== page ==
Tuesday, May 4, 2010

Book slut and tanka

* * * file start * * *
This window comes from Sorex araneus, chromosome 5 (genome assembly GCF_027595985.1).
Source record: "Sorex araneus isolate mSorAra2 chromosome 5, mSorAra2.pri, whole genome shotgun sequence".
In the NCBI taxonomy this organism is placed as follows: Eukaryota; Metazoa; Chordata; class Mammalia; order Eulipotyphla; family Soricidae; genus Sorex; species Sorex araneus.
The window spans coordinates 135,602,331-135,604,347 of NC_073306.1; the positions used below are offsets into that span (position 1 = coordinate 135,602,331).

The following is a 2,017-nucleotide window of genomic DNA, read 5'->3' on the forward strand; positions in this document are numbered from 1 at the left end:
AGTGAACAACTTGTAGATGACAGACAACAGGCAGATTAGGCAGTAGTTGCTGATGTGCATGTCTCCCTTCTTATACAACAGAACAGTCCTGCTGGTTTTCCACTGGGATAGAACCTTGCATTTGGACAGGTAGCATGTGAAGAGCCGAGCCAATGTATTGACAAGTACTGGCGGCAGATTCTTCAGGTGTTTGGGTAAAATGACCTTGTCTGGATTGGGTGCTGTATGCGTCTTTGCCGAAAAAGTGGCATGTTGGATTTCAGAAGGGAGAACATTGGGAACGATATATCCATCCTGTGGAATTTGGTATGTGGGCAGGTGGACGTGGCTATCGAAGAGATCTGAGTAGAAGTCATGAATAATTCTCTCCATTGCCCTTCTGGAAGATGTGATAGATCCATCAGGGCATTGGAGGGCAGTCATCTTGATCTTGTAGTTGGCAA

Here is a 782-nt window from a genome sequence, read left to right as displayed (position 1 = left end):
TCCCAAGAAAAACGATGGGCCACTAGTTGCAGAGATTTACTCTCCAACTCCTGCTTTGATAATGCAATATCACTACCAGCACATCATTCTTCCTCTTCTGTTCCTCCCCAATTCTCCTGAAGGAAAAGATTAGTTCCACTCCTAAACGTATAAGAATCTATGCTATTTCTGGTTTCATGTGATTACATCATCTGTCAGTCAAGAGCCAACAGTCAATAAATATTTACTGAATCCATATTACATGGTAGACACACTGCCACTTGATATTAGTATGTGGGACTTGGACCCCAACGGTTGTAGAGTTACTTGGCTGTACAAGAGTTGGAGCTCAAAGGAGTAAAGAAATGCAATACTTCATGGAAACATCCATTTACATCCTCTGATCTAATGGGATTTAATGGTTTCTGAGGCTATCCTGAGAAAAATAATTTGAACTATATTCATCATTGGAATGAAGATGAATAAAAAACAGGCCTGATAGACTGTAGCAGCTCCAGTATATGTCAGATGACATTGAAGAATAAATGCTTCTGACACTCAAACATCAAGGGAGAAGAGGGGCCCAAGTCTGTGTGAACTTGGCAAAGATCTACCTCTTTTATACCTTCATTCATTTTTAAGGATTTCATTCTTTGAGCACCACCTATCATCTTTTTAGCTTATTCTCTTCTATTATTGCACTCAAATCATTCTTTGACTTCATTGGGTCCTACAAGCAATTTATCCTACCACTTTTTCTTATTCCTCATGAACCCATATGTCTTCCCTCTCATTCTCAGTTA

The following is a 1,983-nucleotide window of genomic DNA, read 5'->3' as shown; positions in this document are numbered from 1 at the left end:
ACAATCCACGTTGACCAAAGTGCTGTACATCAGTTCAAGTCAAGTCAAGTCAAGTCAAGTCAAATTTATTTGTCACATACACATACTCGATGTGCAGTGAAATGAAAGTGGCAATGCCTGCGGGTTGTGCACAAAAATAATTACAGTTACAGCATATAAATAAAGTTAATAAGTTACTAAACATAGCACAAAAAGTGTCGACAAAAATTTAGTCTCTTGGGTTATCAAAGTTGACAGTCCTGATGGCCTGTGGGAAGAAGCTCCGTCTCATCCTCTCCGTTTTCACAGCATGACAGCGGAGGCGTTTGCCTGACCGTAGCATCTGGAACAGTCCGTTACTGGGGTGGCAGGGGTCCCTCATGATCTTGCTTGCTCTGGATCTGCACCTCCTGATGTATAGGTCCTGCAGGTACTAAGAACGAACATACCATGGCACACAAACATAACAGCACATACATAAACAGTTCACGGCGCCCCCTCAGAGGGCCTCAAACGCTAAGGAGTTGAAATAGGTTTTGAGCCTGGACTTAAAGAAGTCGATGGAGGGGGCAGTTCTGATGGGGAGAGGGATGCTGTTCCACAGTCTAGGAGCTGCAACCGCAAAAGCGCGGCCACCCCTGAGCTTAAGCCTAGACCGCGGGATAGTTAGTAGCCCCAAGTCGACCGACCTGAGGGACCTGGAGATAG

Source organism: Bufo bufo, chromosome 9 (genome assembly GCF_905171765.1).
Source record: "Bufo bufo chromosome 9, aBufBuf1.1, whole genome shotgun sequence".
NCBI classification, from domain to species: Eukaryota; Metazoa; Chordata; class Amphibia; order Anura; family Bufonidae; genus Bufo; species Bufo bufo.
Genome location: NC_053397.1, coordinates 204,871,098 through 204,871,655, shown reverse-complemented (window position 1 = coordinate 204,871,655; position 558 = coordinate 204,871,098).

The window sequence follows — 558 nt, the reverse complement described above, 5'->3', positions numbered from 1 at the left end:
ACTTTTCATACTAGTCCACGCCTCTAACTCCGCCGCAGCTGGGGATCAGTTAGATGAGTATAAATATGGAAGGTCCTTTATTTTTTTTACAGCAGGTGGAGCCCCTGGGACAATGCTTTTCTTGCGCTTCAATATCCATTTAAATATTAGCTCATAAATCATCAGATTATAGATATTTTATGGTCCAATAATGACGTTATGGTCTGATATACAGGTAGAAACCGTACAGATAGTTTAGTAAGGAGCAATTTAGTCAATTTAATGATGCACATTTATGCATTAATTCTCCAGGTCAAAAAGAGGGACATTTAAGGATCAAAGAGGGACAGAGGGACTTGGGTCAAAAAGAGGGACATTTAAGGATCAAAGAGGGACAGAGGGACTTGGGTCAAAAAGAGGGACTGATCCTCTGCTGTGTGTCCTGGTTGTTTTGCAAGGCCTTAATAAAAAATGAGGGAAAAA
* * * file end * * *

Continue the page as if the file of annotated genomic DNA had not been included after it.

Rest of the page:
With a name like mine sometimes it is difficult not to be slutty about books. I have seriously indulged lately - and one little tome that I can now justify the purchase of was just used for the first time. The (Penguin) 'Dictionary of Literary Terms and Literary Theory' has just saved me from a potentially awkward conversation with Chris Gallagher, the lovely director of The Tasmanian Writer's Centre (TWC) (see earlier blog post). TWC are holding a series of workshops throughout April and May (excuse late post, but I have been far, far away). Their workshops include ones on creative non-fiction (a genre I love to pieces beginning with Capote's 'In Cold Blood'), Haiku (yeah yeah, know all about it, did it in grade 6) and Tanka. Tanka. Lovely word, solid and quite visceral - but what on earth? 'A Japanese lyric form of thirty one syllables in lines of five/seven/five/seven/seven syllables. Also known as Waka or an Uta it originated in the 7th Century and is regarded as the classic Japanese poetic form.' (Dictionary of Literary Terms and Literary Theory' Penguin, 1999 p901.

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